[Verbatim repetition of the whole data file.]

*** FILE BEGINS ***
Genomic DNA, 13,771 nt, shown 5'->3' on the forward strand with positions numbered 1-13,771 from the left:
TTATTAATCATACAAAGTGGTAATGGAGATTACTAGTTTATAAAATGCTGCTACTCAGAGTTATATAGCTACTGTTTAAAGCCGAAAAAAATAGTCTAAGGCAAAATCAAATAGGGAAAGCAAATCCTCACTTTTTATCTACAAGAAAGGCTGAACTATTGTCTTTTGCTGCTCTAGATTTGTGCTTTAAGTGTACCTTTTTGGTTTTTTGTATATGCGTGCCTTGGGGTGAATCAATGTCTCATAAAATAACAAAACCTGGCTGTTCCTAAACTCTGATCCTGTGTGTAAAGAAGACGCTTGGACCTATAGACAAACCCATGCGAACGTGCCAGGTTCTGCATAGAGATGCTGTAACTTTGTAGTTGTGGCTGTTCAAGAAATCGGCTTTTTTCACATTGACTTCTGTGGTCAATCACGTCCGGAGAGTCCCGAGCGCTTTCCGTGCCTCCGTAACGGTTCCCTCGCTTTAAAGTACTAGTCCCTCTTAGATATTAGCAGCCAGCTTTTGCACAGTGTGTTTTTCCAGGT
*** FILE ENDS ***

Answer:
Genomic DNA, 13,771 nt, shown 5'->3' on the forward strand with positions numbered 1-13,771 from the left:
TTATTAATCATACAAAGTGGTAATGGAGATTACTAGTTTATAAAATGCTGCTACTCAGAGTTATATAGCTACTGTTTAAAGCCGAAAAAAATAGTCTAAGGCAAAATCAAATAGGGAAAGCAAATCCTCACTTTTTATCTACAAGAAAGGCTGAACTATTGTCTTTTGCTGCTCTAGATTTGTGCTTTAAGTGTACCTTTTTGGTTTTTTGTATATGCGTGCCTTGGGGTGAATCAATGTCTCATAAAATAACAAAACCTGGCTGTTCCTAAACTCTGATCCTGTGTGTAAAGAAGACGCTTGGACCTATAGACAAACCCATGCGAACGTGCCAGGTTCTGCATAGAGATGCTGTAACTTTGTAGTTGTGGCTGTTCAAGAAATCGGCTTTTTTCACATTGACTTCTGTGGTCAATCACGTCCGGAGAGTCCCGAGCGCTTTCCGTGCCTCCGTAACGGTTCCCTCGCTTTAAAGTACTAGTCCCTCTTAGATATTAGCAGCCAGCTTTTGCACAGTGTGTTTTTCCAGGT